The strictness placed on Kaizo players is also placed on Kaizo creators, and you have less room in which to have creative expression since the rules and expectations for Kaizo are well established. So if a contest brief has an expectation of broad creativity, you may find yourself constrained by Kaizo by virtue of it being constraining, which makes it an unideal candidate for many contest ideas or themes. Which is not to say that Kaizo hacks are uncreative or less creative than Standard ones, by any means, as there is a wealth of creativity to be found among Kaizo creators, if the hacks section is any indication. It is, however, a different type of creativity that is better applied when a contest is formulated to consider the strengths of that creativity on its own merit rather than within the bounds of a general contest.

What this means in a practical sense is that, speaking to the considerations of contest organizers and judges, it becomes difficult to assess levels on common metrics when those levels have fundamentally different core principles of design. In other words, when a contest is formulated with a specific rubric or guideline in mind for evaluation, having levels outside of those makes it difficult to have an equal playing field for all contest entrants.

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At the end of the day, there will always be a place for Kaizo on SMW Central, it is a thriving part of the community and is not going anywhere (in fact, if the Kaizo Level Design Contest of this past year is any indication, it’s only going to continue to grow). With that in mind, we are working to have KLDC be a fixture in the contest roster and potentially open up the calendar to more events tailored to Kaizo like future 24hoSMW or 72hoSMW contests with a Kaizo focus, etc.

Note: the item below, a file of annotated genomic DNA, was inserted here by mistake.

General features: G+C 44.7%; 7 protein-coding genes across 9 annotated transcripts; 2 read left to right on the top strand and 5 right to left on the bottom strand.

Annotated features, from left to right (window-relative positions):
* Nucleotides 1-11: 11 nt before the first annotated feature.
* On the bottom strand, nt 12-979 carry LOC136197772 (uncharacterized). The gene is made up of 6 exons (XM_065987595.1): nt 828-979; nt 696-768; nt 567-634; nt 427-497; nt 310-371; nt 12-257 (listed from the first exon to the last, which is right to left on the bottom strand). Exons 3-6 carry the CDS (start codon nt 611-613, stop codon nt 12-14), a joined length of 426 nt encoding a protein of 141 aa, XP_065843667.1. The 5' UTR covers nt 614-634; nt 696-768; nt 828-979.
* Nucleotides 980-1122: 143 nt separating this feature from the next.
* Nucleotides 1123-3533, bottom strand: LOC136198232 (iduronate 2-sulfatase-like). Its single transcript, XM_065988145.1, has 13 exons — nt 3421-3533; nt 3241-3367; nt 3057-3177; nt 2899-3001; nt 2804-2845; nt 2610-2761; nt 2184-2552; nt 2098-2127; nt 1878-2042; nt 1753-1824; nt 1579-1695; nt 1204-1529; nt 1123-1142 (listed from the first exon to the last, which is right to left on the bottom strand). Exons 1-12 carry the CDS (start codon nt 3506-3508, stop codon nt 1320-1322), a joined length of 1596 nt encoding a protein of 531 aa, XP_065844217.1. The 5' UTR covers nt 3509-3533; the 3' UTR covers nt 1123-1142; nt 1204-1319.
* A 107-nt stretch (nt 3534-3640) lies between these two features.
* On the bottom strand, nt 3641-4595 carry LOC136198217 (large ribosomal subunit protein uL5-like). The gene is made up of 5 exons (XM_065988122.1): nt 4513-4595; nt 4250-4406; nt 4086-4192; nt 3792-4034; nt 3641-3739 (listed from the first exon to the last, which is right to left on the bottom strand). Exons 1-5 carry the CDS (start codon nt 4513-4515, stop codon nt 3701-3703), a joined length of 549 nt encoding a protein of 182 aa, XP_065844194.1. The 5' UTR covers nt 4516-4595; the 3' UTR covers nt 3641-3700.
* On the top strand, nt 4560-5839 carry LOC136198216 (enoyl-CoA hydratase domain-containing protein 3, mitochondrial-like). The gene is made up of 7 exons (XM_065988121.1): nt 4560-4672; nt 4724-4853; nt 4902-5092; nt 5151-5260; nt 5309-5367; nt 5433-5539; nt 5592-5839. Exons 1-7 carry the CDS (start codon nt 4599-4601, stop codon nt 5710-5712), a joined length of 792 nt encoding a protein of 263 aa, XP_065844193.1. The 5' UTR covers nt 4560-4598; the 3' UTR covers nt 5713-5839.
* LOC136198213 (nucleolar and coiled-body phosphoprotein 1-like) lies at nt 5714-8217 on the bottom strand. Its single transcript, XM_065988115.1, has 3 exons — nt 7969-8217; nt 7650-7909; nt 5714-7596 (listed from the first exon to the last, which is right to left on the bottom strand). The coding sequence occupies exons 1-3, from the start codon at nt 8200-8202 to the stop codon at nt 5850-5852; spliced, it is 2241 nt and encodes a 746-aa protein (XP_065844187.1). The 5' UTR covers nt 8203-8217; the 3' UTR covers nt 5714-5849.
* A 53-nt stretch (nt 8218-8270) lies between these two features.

Until then, we encourage creators who find that Kaizo is their comfort zone, open themselves up to participating in some of the other contests happening throughout the year regardless. Trying one’s hand at things outside of what one is used to is a good exercise in expanding your abilities and becoming a more well-rounded level designer, and contests are the perfect opportunity for that.

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Thanks to  Doctor No for his wisdom and assistance in editing this post and providing input.

Originally posted by AmperSam
First, a point of clarification. It’s a bit of a misconception that Kaizo, in and of itself, is a style of difficulty. For instance, Standard: Very Hard is a hack category on the site, and there are many submissions within that category that exceed a lot of Kaizo hacks in their difficulty and do not make copious use of Kaizo design tropes.

So, when a contest says “no Kaizo” as a difficulty caveat, what that often means is that it will not be accepting levels where the difficulty comes from forcing players to flex their technical know-how or perform deliberate movement through obstacles, things that predominantly make up the difficulty found in Kaizo levels. This leaves the door wide open in contests for submissions that are still quite difficult, since Standard: Very Hard levels are eligible for entry into contests. The challenge, then, is to work within the bounds of Standard level design concepts and philosophies to create difficulty for players, if that is your desire as a creator.


Bizarre timing for this post honestly, at this point almost nobody is even arguing the exclusion of kaizo levels from contests (there's maybe like 3 or 4 people total who are so set in their ways i don't think you could change their mind if you stuffed them into a prison cell and tortured them until they accept it), but I do agree with the sentiments of this post, however...